UN report warns on food supply risks

An international scientific panel has found that climate change will pose sharp risks to the world’s food supply in coming decades, potentially reducing output and sending prices higher in a period when global food demand is expected to soar.

That finding is by far the starkest warning that the UN-appointed group, the Intergovernmental Panel on Climate Change, has ever issued regarding the food supply. Its last report, in 2007, was more sanguine, essentially finding that climatic warming and the rising level of carbon dioxide in the air would boost agricultural production across large areas, though that report did cite some risks.

The warning is contained in a draft report that was leaked Friday. The document is not final and not scheduled for release until after an editing session in Yokohama, Japan, in March.


The draft report warns that sweeping effects from climate change are already being seen across the planet, and that these are likely to intensify as human emissions of greenhouse gases continue to rise.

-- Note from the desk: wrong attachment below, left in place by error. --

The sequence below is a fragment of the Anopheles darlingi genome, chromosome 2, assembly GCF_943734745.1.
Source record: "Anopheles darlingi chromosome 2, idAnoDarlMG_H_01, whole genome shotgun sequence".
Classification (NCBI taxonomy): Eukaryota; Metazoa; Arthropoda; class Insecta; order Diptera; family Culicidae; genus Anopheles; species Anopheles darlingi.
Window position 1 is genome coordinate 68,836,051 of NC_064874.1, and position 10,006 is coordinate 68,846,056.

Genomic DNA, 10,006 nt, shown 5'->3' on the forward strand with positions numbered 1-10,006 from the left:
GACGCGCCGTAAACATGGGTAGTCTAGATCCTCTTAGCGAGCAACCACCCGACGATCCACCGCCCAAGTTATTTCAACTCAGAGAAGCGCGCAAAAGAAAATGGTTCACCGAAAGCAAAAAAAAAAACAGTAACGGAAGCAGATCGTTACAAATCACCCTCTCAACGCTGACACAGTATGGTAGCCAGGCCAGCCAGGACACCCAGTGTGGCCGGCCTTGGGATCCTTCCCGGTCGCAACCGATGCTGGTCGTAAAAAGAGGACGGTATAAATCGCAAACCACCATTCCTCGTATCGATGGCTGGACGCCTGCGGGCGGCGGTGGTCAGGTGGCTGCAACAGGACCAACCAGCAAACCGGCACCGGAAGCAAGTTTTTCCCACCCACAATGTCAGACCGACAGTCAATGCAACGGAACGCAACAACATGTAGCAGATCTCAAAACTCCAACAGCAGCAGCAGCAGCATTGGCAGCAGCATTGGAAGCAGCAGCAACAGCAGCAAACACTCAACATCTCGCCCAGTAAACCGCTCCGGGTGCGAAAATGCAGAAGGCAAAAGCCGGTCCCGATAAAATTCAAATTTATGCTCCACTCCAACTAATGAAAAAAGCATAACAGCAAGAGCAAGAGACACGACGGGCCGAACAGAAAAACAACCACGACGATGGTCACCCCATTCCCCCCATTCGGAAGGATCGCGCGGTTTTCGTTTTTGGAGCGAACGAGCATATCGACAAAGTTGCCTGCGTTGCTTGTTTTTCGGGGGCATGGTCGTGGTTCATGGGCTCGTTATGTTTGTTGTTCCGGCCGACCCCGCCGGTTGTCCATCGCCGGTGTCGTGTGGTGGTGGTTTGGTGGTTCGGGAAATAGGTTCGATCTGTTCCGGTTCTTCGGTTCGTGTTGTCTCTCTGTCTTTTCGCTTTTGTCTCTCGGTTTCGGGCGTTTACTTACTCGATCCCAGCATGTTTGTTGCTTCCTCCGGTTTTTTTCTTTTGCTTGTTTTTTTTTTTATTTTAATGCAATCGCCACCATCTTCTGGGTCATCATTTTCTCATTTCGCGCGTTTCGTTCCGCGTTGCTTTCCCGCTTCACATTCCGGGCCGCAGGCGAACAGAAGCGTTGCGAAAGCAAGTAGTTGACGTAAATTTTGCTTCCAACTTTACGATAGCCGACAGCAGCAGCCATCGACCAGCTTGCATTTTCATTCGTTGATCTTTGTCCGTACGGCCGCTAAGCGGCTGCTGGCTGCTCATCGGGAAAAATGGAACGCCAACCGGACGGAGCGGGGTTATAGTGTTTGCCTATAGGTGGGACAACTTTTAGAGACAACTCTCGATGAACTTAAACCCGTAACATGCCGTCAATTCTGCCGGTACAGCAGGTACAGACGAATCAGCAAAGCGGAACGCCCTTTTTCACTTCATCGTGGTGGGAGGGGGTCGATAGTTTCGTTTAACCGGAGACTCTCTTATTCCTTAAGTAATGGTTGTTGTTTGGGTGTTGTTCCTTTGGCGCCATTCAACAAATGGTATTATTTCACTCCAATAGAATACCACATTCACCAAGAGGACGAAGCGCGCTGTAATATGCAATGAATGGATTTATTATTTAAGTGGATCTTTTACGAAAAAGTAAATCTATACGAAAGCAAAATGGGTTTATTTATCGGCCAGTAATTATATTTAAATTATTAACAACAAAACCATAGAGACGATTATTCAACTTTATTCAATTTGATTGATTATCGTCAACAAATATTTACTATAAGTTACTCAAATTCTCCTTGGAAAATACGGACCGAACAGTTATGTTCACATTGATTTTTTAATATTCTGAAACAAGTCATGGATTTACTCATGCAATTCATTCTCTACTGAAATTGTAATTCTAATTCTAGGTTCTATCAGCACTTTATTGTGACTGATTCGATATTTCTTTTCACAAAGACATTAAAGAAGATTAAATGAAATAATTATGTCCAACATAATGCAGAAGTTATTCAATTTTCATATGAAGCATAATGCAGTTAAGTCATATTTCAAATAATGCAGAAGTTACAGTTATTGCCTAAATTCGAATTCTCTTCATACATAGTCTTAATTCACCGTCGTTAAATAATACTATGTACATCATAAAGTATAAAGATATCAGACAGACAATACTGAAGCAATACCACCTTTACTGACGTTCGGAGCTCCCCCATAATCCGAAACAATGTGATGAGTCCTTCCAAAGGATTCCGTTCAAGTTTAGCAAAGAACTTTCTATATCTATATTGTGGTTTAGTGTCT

Get Today's Headlines in your inbox:
The day's top stories delivered every morning.
Thank you for signing up! Sign up for more newsletters here

Echoing past findings, the draft report points out that land ice is melting worldwide, leading to a rise of the sea that is putting coastal communities at increased risk of flooding. It describes a natural world in turmoil as plants and animals attempt to migrate to escape rising temperatures, and warns that many could go extinct. Saving a significant fraction of the world’s biological diversity may require far more aggressive human management of natural systems, the report declares.

Efforts to adapt to climate change have begun in many countries, the report found; President Obama on Friday signed an executive order to step up such efforts in the United States. But these efforts remain inadequate compared with the risks, the report says, and far more intensive — and expensive — adaptation plans are likely to be required in the future.

The report found that it is not too late for cuts in emissions to have a strong impact on the future risks of climate change.

On the food supply, the new report finds that benefits from global warming may be seen in some areas, such as northern lands that are now marginal for food production. But it added that overall, climate change could reduce agricultural output as much as 2 percent per decade for the rest of this century, compared with what output would be without climate change.

New York Times